Bloomington Beacon has released its first annual "Report to the Community" on the establishment of a community center for gay, lesbian, bisexual, transgender and questioning (GLBTQ) citizens in south-central Indiana.
The report summarizes the mission, history, structure and community need for the center, as well as Bloomington Beacon's accomplishments over the past year and goals for the immediate future.
Excerpts from the report are published below.
Provide a safe, welcoming and positive space for GLBTQ people, their families and allies, in south-central Indiana, together with networks of support, human services, and educational, economic, and cultural opportunities.
Why a community center is needed
South-central Indiana lacks a community center for gay, lesbian, bisexual, transgender, and questioning people and their families and allies.
The nearest to Bloomington is the Diversity Center in Indianapolis, which operates a Web site only, not a physical facility. The next closest are in Cincinnati, Ohio, and Fort Wayne, Indiana.
Local GLBTQ high-school students frequently complain that there are few safe, attractive places for them to socialize.
Members of Bloomington's transgender community have approached us about meeting space. Several local agencies say a GLBTQ community center would be a good place to do social-service and health-care outreach in Monroe County and surrounding counties.
And the lack of a visible town-based source for a variety of information hinders newcomers from identifying GLBT-friendly venues, social groups, churches, and services.
About 5-6 percent of school-aged teens nationally identify as sexual minority. There is growing recognition that inadequate family and community support may leave GLBTQ youth at greater risk than their heterosexual peers for suicide, alcohol and drug abuse, school drop-out, family conflict, homelessness, and HIV/STD infection.
The Bloomington Beacon Center
Bloomington Beacon Center is a project of Bloomington Beacon, Inc., a non-profit incorporated in 1997. Bloomington Beacon published a GLBT community newspaper from 1997 to 1999. Work to create a community center began in the summer of 2002.
In 2004, Bloomington Beacon launched its Web site, became a Donor Choice Agency with United Way Community Services, and joined the National Association of LGBT Community Centers and the Bloomington Nonprofit Alliance.
The center is a membership organization. Its operations are directed by a board and planned and executed by several committees open to non-board members.
Progress to date
Since summer 2004, Bloomington Beacon has made slow progress and suffered one significant setback in accomplishing its goals.
Web Site Development: The Beacon Web site was launched in May, 2004 ( ... ). Information pages and a yahoogroups list were among its original features. Added this past year were an Events Calendar, Photo Gallery, and links to advocacy organizations and research projects. Community Information pages are currently in development, focusing on youth, GLBT families, limited-English-proficient Latinos and newcomers.
Public Relations: Bloomington Beacon purchased a professionally designed logo and marketing package and developed a brochure and assorted handouts to publicize itself at Indy Pride 2004, PRIDE film festival, the 2d Annual Bloomington Pride picnic and an Open House reception at an office we rented. We obtained a toll-free telephone number.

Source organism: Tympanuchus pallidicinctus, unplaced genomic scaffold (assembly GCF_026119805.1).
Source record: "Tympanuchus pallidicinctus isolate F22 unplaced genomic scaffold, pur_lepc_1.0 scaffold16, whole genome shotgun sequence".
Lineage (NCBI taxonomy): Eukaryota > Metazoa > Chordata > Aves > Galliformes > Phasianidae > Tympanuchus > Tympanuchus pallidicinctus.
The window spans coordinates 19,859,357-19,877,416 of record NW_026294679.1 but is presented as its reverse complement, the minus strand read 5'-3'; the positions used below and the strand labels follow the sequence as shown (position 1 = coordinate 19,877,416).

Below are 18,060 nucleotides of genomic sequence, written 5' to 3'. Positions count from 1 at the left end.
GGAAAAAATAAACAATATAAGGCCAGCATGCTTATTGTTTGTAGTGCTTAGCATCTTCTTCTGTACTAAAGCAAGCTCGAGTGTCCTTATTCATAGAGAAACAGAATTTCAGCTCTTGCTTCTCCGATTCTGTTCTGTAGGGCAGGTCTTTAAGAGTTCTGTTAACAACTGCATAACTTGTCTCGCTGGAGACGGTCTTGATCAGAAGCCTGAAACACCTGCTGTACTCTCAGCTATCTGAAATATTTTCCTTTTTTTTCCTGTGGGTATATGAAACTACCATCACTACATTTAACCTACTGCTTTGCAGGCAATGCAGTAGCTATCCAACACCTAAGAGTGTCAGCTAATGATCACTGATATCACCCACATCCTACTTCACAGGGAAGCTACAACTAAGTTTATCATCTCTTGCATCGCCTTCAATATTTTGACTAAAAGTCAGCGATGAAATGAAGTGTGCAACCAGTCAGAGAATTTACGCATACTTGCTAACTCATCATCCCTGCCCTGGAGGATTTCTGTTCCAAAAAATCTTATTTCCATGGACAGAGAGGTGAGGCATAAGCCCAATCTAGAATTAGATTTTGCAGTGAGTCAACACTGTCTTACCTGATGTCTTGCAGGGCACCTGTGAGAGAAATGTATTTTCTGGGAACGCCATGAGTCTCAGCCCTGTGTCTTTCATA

Between phone calls and e-mail queries, we have responded to about 170 requests for information, assistance and membership since July 2004.
Programs and Services: We conducted (and continue to conduct) a survey to gauge local interest in a community center and particular services. Of the nearly 100 people who've answered our survey, 91 percent agreed with the statement "I feel that a GLBT Community Center is a much needed resource in this area."
The surveys indicate interest in: an environment offering coffee, refreshments and games, and with adequate parking, information bulletin boards, Internet lab, meeting space for GLBT groups, space for large events, support groups, HIV/AIDS testing and educational resources, youth services, a video/CD/book library, and a donated-goods store.
Resource Development: The original seed money for the Bloomington Beacon Center came from fundraisers held by Outspoken, a local lesbian social/philanthropic group. This past year, we raised money through special events, such as a rummage sale and a gift-wrapping session at Borders. Two donors provided a monthly stream of income, in addition to generous, one-time donations from others.
As a Donor Choice agency, we received small quarterly disbursements from United Way Community Services of Monroe County. For a needs assessment project, we wrote a Colin Higgins Foundation grant and obtained offers of in-kind donations from the IU Dept. of Applied Health Sciences and United Way Community Services of Monroe County.
The coming year
In the coming year, we plan to: complete and post several Community Information pages on the Web site; cultivate business sponsors; finish the needs assessment and publicize its results locally, launch the Youth Friendship Group, offer a series of public trainings, raise $50,000 to use for renting and maintaining an office, and move into a donated or rented space.
Bloomington Beacon is a Donor Choice Agency with United Way Community Services and a member of the National Association of LGBT Community Centers and the Bloomington Nonprofit Alliance.
The full report is available online at the Bloomington Beacon Web site: ...